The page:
Barro Blanco: International Events put the Spotlight on Hydroelectric Dams

On March 3, Honduran indigenous rights leader and environmental champion, Berta Cáceres, was murdered in her home.  A co-founder of the Civic Council of Popular and Indigenous Organizations of Honduras (Copinh), Cáceres was an active and vocal opponent to a large four-dam hydroelectric project in the Gualcarque River basin, which includes the Agua Zarca Dam.  Just last year, she won the prestigious Goldman Environmental Prize for her work against the dam, which would stop the flow of a sacred river and disrupt the movement of food and supplies to local villages (1).  While police told media outlets that her death was the result of a robbery gone wrong, it is thought that her work against the dam - and the Honduran government itself - could be responsible for Cáceres' murder (2).  

The company that is building Agua Zarca, Desarrollos Energéticos SA (DESA), "has close contacts with the Honduran military, and orchestrated a campaign of intimidation against Berta and her comrades. Three other COPINH activists have been killed for their resistance against Agua Zarca" (3).  In a radio interview, her 84-year-old mother stated, “I have no doubt that she has been killed because of her struggle and that soldiers and people from the dam are responsible, I am sure of that. I hold the government responsible” (4).  Just two weeks after Cáceres' murder, Nelson García, another active member of COPINH, was shot near his home, increasing the death toll surrounding Agua Zarca to five (1).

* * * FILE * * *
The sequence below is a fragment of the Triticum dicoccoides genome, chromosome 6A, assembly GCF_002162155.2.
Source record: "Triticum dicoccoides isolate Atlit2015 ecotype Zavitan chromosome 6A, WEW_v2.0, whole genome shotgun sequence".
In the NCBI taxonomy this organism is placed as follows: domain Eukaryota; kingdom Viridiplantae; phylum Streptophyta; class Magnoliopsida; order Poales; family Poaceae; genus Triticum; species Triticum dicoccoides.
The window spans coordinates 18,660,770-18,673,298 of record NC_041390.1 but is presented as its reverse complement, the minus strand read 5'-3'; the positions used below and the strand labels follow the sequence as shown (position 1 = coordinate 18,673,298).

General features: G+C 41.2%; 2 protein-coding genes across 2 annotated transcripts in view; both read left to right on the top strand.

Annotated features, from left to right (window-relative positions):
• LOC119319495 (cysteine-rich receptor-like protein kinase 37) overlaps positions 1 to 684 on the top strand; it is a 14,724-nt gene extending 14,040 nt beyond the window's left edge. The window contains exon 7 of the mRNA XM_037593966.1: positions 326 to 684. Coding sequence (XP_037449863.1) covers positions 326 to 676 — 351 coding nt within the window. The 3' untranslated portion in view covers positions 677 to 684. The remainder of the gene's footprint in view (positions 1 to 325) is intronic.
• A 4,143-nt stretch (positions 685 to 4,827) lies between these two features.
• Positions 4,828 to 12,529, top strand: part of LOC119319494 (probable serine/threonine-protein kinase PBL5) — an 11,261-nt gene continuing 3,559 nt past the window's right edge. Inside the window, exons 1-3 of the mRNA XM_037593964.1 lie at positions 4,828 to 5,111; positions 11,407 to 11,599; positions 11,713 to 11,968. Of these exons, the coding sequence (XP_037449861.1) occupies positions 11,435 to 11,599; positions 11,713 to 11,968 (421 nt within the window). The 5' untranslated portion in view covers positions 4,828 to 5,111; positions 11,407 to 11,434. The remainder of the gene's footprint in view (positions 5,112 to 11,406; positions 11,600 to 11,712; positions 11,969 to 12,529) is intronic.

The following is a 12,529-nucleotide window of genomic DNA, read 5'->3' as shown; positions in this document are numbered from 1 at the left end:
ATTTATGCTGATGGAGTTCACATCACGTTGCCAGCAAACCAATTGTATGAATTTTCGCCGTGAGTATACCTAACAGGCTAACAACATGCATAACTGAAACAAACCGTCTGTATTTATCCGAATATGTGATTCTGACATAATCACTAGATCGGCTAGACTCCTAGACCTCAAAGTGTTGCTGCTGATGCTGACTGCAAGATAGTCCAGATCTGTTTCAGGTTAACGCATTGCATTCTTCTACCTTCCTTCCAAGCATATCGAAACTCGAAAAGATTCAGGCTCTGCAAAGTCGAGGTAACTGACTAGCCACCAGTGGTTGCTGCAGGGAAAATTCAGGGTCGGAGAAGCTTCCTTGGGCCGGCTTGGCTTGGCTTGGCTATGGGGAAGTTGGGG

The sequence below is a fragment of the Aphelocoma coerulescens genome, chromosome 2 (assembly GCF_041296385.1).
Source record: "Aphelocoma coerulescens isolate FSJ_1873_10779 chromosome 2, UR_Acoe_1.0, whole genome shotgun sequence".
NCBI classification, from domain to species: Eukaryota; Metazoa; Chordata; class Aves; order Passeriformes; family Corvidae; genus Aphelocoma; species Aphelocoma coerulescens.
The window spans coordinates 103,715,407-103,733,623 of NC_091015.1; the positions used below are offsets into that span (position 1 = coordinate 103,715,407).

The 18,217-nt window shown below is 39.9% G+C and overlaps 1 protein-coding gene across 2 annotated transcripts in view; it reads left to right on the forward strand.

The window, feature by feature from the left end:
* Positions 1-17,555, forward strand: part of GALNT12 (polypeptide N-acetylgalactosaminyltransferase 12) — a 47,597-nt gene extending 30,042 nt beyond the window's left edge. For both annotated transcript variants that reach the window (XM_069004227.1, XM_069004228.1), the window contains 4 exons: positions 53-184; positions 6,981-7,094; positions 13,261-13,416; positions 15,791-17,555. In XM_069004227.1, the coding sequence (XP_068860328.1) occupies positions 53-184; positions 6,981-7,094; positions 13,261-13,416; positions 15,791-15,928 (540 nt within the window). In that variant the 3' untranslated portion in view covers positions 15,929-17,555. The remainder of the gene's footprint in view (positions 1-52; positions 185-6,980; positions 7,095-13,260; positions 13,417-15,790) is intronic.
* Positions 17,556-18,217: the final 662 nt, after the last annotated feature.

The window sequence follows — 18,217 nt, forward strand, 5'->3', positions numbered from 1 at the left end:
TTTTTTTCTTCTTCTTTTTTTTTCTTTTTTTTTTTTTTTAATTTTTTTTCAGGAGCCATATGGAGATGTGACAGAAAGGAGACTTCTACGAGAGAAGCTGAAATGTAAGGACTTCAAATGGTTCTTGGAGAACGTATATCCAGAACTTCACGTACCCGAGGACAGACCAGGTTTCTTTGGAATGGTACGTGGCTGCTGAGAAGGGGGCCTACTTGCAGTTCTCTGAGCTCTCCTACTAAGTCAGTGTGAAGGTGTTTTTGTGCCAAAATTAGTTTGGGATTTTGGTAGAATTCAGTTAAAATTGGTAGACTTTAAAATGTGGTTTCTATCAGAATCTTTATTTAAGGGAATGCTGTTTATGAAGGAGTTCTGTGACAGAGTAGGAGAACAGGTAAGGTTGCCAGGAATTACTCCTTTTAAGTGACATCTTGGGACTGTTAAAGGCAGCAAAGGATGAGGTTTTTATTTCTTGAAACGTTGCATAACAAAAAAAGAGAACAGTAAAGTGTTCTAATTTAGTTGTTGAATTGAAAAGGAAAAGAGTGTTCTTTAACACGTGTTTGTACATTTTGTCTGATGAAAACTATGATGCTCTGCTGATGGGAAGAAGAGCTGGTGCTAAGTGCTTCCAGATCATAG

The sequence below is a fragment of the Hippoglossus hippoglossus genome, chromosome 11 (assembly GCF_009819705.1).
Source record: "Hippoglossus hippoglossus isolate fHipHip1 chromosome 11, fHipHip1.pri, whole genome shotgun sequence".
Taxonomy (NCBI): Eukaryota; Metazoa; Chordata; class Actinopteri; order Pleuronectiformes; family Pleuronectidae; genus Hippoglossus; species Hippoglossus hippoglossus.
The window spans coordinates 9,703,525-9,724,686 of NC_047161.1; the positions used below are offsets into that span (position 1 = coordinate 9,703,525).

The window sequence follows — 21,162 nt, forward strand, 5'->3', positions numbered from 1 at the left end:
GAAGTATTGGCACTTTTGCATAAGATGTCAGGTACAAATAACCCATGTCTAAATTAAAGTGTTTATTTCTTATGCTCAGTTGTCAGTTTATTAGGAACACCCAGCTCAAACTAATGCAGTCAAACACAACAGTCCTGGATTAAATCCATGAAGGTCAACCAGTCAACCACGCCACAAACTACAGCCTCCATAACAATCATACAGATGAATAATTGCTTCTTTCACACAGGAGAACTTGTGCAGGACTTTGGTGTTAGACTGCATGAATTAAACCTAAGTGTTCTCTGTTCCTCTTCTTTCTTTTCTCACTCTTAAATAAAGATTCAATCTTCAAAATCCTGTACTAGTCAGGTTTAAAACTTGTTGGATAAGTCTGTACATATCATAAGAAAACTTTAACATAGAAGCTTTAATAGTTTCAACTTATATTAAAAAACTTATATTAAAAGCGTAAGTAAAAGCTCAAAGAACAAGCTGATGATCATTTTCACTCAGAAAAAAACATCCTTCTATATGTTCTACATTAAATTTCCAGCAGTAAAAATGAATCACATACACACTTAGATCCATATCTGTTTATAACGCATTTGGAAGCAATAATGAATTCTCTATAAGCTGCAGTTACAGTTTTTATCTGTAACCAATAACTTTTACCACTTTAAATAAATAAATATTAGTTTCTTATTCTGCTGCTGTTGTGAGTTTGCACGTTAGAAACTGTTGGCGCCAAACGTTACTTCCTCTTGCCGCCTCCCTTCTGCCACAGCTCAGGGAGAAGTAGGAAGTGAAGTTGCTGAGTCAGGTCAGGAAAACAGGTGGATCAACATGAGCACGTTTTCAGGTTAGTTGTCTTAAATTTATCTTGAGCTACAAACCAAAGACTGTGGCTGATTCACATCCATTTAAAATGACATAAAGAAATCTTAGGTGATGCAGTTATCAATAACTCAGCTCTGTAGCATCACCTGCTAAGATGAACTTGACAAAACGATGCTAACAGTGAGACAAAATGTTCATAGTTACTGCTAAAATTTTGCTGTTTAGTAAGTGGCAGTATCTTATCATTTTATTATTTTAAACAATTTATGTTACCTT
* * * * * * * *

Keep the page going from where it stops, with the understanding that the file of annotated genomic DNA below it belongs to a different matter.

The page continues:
In response to the tragic and unthinkable events in Honduras, the Dutch development bank helping to fund the project, FMO, has decided to “suspend all activities in Honduras, effective immediately. This means that we will not engage in new projects or commitments and that no disbursements will be made, including the Agua Zarca project”(6).  

Interestingly, the FMO has also supported other controversial hydroelectric projects in Latin American countries, including the Santa Rita Dam in Guatemala, and the Barro Blanco dam in Panama.  Santa Rita has been attributed to the deaths of six indigenous people.  At least two people have died fighting against Barro Blanco (3).  Since the last fatal incident in 2013, the Barro Blanco protests have been heated, with police at times using force - such as pepper spray - to remove protesters, but luckily, no more deaths have ensued.